Name: Pipe & Tabor.
Type: Aerophones > Flutes > Duct.
Hornbostel-Sachs No: 421.221.12
Country: Spain, Many.
Region: Western Europe & European continent.
Description: The Pipe and tabor is a pair of instruments played by a single player. This musical instrument consists of a three-hole pipe played with one hand and a small drum played with the other. The tabor [drum] hangs on the performer’s left arm or around the neck. Leaving the hands free to beat the drum with a stick in the right hand and play the pipe with thumb and first two fingers of the left hand.
History: Mersenne mentions a virtuoso, John Price, who could rise to the twenty-second on the galoubet. Praetorius mentions and illustrates three sizes of the Stamentienpfeiff, the treble [50.8 cm / 20 inches in length], the tenor [66.04 cm / 26 inches in length] and the bass [76.2 cm / 30 inches] the last being played by means of a crook about [58.42 cm / 23 inches in length].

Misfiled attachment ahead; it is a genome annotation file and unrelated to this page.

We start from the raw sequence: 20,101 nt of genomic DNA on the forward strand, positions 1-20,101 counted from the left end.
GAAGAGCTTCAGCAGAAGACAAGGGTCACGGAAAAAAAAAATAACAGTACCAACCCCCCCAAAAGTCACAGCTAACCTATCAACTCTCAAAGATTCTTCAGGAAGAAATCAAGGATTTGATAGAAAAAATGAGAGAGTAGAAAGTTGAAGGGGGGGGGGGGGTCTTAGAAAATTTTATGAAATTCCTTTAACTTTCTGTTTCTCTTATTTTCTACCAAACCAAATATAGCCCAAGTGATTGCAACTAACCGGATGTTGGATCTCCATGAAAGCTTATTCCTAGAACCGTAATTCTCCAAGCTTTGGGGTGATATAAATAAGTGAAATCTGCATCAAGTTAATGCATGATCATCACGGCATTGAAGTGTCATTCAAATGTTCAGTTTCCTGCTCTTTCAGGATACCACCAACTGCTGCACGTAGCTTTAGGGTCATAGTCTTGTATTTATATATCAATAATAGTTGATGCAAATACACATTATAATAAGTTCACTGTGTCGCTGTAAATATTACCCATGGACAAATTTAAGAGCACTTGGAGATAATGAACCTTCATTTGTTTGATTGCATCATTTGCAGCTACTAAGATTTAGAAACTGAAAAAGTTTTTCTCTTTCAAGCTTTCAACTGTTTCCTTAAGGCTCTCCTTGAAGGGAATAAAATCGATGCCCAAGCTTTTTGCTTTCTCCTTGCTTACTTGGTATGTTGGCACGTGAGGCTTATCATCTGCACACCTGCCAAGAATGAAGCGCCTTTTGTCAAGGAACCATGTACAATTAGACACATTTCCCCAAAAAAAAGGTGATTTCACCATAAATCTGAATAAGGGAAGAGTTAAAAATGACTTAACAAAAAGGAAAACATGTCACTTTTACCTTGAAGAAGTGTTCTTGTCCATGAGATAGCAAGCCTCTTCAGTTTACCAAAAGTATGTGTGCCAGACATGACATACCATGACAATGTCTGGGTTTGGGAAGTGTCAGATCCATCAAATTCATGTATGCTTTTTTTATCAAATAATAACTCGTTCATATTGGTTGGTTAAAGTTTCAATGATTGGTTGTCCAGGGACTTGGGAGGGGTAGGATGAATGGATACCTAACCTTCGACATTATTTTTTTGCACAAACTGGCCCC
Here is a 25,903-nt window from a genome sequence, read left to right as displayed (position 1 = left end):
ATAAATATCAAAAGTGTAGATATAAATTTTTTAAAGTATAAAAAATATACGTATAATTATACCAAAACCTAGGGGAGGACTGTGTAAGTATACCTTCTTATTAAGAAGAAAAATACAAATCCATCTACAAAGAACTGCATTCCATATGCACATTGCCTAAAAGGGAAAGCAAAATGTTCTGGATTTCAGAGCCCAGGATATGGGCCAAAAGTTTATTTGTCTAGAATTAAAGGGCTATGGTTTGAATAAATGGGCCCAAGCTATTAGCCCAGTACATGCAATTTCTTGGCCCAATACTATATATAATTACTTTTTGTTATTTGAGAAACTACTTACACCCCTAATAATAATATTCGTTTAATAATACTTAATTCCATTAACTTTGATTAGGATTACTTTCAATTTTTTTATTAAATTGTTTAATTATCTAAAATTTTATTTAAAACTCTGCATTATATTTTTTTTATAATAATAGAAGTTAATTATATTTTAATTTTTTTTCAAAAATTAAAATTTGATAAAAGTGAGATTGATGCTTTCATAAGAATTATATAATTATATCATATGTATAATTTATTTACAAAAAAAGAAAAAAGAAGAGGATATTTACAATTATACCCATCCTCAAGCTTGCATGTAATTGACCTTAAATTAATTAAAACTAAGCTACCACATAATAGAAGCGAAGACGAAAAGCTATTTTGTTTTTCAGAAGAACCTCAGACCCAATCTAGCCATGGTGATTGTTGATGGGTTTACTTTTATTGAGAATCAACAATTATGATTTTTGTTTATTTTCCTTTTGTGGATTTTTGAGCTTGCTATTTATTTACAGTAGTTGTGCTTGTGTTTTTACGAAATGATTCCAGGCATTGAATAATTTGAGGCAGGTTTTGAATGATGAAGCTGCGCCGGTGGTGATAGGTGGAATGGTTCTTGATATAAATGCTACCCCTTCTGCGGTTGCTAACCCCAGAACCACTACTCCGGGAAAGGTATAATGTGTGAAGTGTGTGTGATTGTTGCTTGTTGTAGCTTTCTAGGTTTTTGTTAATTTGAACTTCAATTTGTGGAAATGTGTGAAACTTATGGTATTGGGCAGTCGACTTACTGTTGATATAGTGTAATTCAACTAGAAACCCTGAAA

A specimen of the bass is held at the museum of the Brussels Conservatory, registering at the middle C for its lowest note. Three-pipes made from bone date back to the Middle Ages; such specimens have been found in England. There are images medieval tabor places in buildings. For example, York Minster, Lincoln Gloucester cathedrals and Tewksbury Abbey.
Citations: Bibliography: William Shakespeare 1598 Much Ado About Nothing. p. Act II, Scene 3 ; Praetorius, Organographia, being the second volume of his Syntagma Musici, 1618, where a figure is given in Plate IX. See Breitkopf and Hartel’s reprint of Praetorius, also Galpin’s Old English Instruments of Music, 1910 ; An Address to a Society of Morris Dancers, Oxford, February 12, 1914 by Sir Francis Darwin [Son of Sir Charles Darwin] site by Chris Brady; Anthony C. Baines, Hélène La Rue Websites: Grove Music Online / Pipe & Tabor